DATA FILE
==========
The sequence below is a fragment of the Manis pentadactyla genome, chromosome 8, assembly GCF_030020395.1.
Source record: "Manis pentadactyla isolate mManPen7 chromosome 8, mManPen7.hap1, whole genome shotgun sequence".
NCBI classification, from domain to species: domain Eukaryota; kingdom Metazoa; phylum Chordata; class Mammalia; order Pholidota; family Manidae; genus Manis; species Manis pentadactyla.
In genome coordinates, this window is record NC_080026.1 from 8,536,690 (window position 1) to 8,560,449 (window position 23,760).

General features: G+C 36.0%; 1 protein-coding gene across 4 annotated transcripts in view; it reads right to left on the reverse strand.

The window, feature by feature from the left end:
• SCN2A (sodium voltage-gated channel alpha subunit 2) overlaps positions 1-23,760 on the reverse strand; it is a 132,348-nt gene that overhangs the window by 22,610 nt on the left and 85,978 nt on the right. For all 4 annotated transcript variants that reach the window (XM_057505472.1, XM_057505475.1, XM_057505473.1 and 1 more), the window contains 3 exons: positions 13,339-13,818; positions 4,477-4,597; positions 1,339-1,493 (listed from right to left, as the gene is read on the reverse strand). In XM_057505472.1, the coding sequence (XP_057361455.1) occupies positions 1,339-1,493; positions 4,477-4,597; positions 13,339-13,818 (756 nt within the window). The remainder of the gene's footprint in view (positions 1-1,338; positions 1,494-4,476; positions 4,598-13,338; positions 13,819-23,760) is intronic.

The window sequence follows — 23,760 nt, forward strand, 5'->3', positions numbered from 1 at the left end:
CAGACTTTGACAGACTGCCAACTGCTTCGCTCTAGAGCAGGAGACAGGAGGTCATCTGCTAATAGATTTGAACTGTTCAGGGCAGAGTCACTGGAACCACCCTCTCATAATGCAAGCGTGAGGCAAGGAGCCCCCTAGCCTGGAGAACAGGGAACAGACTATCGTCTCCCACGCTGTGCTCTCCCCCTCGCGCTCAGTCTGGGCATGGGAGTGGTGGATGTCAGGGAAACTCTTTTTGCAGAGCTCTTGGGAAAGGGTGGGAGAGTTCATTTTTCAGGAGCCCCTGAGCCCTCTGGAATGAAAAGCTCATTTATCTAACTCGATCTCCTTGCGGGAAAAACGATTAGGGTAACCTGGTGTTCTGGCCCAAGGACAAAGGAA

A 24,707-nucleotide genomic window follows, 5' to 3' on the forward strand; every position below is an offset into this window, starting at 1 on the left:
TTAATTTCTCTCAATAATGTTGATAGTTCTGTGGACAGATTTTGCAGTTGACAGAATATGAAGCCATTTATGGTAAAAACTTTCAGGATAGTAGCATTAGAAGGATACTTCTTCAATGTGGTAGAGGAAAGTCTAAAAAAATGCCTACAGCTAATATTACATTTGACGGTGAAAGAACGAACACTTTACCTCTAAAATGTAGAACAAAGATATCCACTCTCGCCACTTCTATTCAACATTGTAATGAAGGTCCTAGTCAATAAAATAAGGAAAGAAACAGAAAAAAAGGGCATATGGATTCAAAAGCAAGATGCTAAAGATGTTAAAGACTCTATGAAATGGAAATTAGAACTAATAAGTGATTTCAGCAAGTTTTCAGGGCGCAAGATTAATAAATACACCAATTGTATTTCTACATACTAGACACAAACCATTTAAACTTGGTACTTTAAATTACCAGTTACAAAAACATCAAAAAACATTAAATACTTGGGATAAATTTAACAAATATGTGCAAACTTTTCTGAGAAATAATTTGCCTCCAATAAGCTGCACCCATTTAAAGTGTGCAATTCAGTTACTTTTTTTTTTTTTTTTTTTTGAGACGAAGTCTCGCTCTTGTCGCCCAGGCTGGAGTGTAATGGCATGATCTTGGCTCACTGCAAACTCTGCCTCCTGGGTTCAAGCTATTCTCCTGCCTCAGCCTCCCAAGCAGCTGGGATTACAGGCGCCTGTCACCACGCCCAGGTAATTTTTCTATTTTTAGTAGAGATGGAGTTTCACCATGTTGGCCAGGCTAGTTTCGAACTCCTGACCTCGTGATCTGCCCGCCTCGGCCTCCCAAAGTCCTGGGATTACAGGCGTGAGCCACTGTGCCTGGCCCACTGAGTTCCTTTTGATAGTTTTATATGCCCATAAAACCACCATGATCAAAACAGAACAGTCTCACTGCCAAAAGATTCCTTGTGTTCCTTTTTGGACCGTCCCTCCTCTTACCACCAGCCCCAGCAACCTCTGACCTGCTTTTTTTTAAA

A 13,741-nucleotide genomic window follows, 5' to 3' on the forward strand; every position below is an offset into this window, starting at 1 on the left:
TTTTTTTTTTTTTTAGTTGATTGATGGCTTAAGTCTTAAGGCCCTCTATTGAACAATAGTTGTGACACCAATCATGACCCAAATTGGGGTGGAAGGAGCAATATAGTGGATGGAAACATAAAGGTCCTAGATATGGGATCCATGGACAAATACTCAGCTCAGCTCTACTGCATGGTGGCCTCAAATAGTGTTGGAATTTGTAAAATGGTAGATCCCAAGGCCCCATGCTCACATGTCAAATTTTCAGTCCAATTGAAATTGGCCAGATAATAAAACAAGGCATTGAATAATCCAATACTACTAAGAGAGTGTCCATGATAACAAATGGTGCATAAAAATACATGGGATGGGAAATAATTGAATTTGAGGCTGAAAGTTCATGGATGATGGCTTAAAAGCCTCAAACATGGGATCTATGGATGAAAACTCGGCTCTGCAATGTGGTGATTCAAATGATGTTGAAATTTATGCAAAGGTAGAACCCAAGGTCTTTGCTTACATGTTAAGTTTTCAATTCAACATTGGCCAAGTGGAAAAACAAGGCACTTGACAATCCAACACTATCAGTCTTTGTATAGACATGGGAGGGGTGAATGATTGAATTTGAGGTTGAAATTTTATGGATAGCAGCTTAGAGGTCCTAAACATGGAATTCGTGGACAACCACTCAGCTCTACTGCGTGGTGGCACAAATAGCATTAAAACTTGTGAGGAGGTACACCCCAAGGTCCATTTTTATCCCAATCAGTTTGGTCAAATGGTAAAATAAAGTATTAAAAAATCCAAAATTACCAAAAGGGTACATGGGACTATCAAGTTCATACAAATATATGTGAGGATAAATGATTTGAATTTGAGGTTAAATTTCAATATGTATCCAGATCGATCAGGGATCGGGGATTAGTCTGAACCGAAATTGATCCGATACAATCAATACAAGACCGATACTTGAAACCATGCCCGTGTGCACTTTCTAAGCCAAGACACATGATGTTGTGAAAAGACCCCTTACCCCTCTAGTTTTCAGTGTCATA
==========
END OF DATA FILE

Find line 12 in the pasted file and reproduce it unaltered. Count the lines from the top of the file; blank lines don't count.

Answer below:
A 13,741-nucleotide genomic window follows, 5' to 3' on the forward strand; every position below is an offset into this window, starting at 1 on the left: